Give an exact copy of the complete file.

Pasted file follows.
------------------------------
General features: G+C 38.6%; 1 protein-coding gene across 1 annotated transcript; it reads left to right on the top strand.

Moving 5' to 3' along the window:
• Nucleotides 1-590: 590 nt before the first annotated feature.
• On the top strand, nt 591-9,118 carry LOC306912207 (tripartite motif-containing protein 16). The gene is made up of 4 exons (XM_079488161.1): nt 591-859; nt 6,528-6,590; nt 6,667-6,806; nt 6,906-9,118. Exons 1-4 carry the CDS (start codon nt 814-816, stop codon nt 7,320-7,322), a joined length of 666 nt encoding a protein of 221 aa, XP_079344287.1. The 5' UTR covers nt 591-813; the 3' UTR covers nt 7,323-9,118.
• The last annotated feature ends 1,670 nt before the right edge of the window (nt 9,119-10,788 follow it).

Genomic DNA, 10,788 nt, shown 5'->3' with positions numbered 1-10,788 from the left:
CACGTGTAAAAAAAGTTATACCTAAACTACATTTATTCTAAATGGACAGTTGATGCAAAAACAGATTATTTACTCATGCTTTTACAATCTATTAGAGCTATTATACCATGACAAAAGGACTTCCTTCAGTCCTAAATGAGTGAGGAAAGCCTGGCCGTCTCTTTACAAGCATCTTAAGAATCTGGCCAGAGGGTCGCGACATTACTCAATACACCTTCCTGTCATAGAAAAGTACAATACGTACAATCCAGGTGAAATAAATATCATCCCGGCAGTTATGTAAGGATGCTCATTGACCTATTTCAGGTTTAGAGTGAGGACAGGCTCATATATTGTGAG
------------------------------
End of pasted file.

General features: G+C 38.6%; 1 protein-coding gene across 1 annotated transcript; it reads left to right on the top strand.

Moving 5' to 3' along the window:
• Nucleotides 1-590: 590 nt before the first annotated feature.
• On the top strand, nt 591-9,118 carry LOC306912207 (tripartite motif-containing protein 16). The gene is made up of 4 exons (XM_079488161.1): nt 591-859; nt 6,528-6,590; nt 6,667-6,806; nt 6,906-9,118. Exons 1-4 carry the CDS (start codon nt 814-816, stop codon nt 7,320-7,322), a joined length of 666 nt encoding a protein of 221 aa, XP_079344287.1. The 5' UTR covers nt 591-813; the 3' UTR covers nt 7,323-9,118.
• The last annotated feature ends 1,670 nt before the right edge of the window (nt 9,119-10,788 follow it).

Genomic DNA, 10,788 nt, shown 5'->3' with positions numbered 1-10,788 from the left:
CACGTGTAAAAAAAGTTATACCTAAACTACATTTATTCTAAATGGACAGTTGATGCAAAAACAGATTATTTACTCATGCTTTTACAATCTATTAGAGCTATTATACCATGACAAAAGGACTTCCTTCAGTCCTAAATGAGTGAGGAAAGCCTGGCCGTCTCTTTACAAGCATCTTAAGAATCTGGCCAGAGGGTCGCGACATTACTCAATACACCTTCCTGTCATAGAAAAGTACAATACGTACAATCCAGGTGAAATAAATATCATCCCGGCAGTTATGTAAGGATGCTCATTGACCTATTTCAGGTTTAGAGTGAGGACAGGCTCATATATTGTGAG